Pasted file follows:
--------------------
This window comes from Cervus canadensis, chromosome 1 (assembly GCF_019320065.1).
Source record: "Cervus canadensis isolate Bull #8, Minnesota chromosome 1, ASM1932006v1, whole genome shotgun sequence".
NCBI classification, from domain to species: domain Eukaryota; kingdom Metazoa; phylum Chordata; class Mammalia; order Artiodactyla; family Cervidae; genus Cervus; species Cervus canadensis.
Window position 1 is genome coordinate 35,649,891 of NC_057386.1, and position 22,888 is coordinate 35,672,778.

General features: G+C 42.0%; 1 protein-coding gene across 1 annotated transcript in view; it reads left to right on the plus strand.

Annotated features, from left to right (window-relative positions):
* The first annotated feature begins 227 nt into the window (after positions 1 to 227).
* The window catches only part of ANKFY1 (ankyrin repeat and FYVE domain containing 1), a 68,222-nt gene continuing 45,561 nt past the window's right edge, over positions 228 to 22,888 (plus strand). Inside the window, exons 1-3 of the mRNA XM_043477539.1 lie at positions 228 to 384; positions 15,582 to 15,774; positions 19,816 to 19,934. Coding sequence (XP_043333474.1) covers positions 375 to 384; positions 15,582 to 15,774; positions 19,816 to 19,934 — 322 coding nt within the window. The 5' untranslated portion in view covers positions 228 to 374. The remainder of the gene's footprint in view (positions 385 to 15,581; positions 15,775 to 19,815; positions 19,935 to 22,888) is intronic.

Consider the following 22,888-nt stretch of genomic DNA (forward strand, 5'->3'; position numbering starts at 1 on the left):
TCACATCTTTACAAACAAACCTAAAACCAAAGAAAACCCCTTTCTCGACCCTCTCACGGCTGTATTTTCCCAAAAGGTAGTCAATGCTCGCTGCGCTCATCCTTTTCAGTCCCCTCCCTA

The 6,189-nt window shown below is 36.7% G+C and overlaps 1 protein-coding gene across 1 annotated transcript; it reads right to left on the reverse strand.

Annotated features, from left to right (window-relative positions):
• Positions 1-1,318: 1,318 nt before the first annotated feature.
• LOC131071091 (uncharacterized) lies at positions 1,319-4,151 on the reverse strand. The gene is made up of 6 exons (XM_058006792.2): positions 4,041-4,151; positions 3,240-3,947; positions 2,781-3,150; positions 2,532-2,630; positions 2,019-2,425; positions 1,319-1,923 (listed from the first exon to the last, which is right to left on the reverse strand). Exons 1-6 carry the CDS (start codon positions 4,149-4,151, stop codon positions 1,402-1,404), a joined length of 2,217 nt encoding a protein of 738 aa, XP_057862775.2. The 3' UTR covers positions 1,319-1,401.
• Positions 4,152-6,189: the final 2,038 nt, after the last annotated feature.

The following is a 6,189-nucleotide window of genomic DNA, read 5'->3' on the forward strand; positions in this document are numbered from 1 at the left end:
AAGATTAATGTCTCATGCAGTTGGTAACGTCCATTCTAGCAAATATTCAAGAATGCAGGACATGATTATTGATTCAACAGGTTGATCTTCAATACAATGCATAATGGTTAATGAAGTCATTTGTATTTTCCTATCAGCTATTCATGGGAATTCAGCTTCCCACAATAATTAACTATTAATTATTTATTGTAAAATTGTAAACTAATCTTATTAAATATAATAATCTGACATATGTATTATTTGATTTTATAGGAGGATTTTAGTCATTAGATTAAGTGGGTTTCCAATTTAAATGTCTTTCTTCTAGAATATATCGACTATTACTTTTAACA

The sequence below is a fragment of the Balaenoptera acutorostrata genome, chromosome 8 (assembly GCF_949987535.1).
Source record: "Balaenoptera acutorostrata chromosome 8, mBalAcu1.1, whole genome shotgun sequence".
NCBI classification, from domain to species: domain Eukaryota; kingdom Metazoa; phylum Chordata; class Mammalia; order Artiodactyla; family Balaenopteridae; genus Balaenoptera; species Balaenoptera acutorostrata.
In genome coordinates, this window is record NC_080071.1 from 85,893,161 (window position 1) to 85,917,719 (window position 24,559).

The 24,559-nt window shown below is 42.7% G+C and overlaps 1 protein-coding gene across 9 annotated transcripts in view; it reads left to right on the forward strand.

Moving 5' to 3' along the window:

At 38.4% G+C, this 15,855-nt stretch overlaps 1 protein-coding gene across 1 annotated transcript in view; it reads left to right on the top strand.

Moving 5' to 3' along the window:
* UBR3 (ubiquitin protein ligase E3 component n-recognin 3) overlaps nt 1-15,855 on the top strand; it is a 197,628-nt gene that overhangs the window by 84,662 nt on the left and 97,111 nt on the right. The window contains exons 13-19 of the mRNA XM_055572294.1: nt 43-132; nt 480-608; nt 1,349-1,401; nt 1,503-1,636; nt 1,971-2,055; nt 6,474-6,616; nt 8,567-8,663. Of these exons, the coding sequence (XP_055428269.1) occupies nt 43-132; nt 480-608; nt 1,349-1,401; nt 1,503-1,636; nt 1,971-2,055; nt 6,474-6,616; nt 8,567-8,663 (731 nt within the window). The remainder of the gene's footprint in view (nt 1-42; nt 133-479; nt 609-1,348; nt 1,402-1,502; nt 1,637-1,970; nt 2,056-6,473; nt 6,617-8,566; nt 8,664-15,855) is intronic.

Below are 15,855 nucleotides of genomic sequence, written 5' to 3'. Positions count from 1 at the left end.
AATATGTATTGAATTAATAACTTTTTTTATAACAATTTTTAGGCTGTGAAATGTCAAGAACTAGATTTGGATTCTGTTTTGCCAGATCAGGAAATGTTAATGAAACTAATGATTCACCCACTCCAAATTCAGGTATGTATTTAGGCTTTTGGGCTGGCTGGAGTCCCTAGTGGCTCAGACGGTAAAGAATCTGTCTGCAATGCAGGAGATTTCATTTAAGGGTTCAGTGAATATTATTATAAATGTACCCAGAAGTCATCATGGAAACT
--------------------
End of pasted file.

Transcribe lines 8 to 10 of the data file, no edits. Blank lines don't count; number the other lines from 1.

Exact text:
* The window catches only part of ANKFY1 (ankyrin repeat and FYVE domain containing 1), a 68,222-nt gene continuing 45,561 nt past the window's right edge, over positions 228 to 22,888 (plus strand). Inside the window, exons 1-3 of the mRNA XM_043477539.1 lie at positions 228 to 384; positions 15,582 to 15,774; positions 19,816 to 19,934. Coding sequence (XP_043333474.1) covers positions 375 to 384; positions 15,582 to 15,774; positions 19,816 to 19,934 — 322 coding nt within the window. The 5' untranslated portion in view covers positions 228 to 374. The remainder of the gene's footprint in view (positions 385 to 15,581; positions 15,775 to 19,815; positions 19,935 to 22,888) is intronic.

Consider the following 22,888-nt stretch of genomic DNA (forward strand, 5'->3'; position numbering starts at 1 on the left):
TCACATCTTTACAAACAAACCTAAAACCAAAGAAAACCCCTTTCTCGACCCTCTCACGGCTGTATTTTCCCAAAAGGTAGTCAATGCTCGCTGCGCTCATCCTTTTCAGTCCCCTCCCTA